The Hong-Sau and Aum Techniques

by Brother Pravabananda (Excerpts from a talk at 2007 Convocation)

The Essence of Religion

When a soul first gets interested in learning, the first thing it wants is to stop doing harm. When that’s not enough the soul wants to do good things. This corresponds to yama and niyama: do no harm and do good.

Then the soul gets serious and wants to study, pray, and have quiet time: this is asana. When that is not enough, the soul wants to be closer to God. That is pranayama or control of consciousness and energy. This is a big step as it shifts focus from the outer to the inner world.

In the Second Coming, Paramahansa Yogananda discusses the essence of religion:

"Love the Lord with all your heart, mind, strength and soul and your neighbor as yourself."

These two laws are essential to any true religion. It cannot be reduced any further and this is what meditation is all about. To control our heart, mind, strength, and soul.

The outside world is filled with noise, activity, confusion, and conflict. Inside is the Universal Temple of Silence. This is what we ache for. This is the true temple. All other temples are less. It is the holy of the holy.

Picture a candle flame protected from all winds. It is alive but does not flicker. This is the yogi’s mind.

Picture a body of water without a ripple. This is the state of mind we are looking for.



Through the voice of silence, God speaks to His child. But His voice is drowned out by rowdy sensations and restless thoughts. God sadly turns away when He finds His Universal Temple of Silence invaded by the money changers of restless thoughts, sensations, and desires. God says, “can you see me, can you hear me?” but we are lost in restlessness.

We say, “God, give me a sign that You are listening.” But wouldn’t he like a sign that we are listening. Meditation drives out the money changers of desires and restlessness.

It is not so easy to get into the Temple of Silence. We work hard to not get in there. As soon as we sit, we become aware of aches, itch, sounds, our tasks, problems, all who said things to make us angry, and so forth. All of this has to do with memories, sensations, and plans. It takes discipline to push these aside. First, we need to be willing and then able.



Paramahansa Yogananda defines meditation as concentration on God. We do concentrate on all kinds of things but meditation involves placing all of our concentration on one thing. This is hard. We can do some of this but the goal is complete concentration. Everything is focused. The light of consciousness is not put out. It burns without a flicker. There is no ripple in the water.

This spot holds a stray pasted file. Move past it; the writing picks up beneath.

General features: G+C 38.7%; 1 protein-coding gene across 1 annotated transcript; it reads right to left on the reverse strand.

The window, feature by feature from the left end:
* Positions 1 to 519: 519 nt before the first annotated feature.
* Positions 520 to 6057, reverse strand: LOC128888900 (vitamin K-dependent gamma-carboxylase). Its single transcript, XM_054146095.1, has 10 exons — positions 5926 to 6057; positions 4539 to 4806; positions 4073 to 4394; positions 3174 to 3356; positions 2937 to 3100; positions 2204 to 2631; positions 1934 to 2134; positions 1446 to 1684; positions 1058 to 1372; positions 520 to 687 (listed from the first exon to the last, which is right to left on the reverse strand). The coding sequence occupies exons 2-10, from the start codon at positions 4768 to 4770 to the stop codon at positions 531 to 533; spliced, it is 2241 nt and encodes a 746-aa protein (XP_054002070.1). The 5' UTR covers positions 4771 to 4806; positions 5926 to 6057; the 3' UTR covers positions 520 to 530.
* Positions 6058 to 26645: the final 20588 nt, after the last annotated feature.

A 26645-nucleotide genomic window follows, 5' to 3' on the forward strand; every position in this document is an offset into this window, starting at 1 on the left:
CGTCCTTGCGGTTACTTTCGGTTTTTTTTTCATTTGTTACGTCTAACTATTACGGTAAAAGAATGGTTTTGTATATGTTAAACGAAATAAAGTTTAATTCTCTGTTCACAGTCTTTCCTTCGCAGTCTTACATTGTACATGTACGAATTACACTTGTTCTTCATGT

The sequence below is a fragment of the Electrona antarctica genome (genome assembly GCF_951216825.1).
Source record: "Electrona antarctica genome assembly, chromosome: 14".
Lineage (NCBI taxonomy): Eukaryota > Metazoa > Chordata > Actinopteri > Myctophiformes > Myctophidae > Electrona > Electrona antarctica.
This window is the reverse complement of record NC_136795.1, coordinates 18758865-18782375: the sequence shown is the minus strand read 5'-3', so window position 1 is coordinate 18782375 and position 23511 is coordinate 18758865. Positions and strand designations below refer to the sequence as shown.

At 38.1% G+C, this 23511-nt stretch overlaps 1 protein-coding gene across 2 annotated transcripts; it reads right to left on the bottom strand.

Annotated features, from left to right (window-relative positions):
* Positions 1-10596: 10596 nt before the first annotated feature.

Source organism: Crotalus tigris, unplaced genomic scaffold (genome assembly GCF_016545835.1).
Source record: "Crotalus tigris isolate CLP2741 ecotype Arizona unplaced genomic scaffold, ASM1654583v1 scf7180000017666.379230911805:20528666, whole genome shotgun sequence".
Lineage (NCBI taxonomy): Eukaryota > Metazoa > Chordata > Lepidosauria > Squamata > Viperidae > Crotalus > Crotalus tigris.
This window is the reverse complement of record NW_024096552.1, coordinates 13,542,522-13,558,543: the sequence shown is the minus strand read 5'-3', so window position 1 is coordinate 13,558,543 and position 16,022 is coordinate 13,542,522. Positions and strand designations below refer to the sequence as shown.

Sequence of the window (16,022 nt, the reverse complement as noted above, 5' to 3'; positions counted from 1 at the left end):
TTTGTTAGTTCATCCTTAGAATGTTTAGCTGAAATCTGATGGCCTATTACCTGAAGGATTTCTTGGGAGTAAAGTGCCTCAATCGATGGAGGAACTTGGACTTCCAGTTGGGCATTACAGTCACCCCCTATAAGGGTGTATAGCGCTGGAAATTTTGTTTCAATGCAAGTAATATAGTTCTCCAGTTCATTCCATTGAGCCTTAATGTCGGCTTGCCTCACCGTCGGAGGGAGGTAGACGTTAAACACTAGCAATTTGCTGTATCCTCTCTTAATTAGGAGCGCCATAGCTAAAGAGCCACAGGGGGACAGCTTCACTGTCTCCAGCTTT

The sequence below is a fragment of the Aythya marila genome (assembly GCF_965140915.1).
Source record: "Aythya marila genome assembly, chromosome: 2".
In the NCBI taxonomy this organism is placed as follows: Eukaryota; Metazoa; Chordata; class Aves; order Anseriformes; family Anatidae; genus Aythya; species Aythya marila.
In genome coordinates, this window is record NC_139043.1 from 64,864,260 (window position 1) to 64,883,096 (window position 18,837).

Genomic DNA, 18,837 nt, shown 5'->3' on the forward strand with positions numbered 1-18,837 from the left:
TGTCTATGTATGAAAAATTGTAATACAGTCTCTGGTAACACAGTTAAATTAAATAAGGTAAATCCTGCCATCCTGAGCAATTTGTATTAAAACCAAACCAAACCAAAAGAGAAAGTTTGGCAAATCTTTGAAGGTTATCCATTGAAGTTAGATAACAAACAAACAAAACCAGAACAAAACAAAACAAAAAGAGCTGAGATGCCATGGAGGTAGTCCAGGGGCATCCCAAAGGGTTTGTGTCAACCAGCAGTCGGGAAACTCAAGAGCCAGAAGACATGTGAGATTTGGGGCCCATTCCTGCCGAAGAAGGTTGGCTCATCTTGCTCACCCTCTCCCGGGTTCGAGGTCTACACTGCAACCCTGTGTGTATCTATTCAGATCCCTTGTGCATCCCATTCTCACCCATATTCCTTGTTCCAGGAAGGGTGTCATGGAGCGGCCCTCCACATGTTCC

This involves four elements:

1. mind
2. life energy
3. breath
4. sexual energy.

Master one of these and you master all four. Let one out of control and the others go too. Best is to train all four.

Training the life force is the true discipline of the body. For if you train the life force, you won’t have to discipline the flesh.

Fasting is a discipline of the body but it’s really a discipline of mind and energy. You make the mind calm by not thinking of your next meal. Tell it to calm down, relax, its ok. So fasting is for the mind, energy, and body.



In meditation, we need to be still. Don’t move a muscle. This too feels like you are disciplining the body but here too you discipline mind and energy. When you want to move, scratch, etc, tell your mind to calm down, relax, it’s ok. For if you move even a little bit, the peace is less and you have to start over.

Put your troubles aside. We all have them. Keep your mind upright like your spine, aware, calm, focused on one thing.

Bring your mind to one continuous stream of consciousness through intensity. Intensity means focused, not tension. To get this, you must relax the mind. There are two ways to do this.

1. diversion
2. scientific techniques



These notes are not an official publication of SRF. They were taken by the devotees during talks given by the monks and nuns. Please be aware that there is a degree of human error involved in taking and transcribing notes.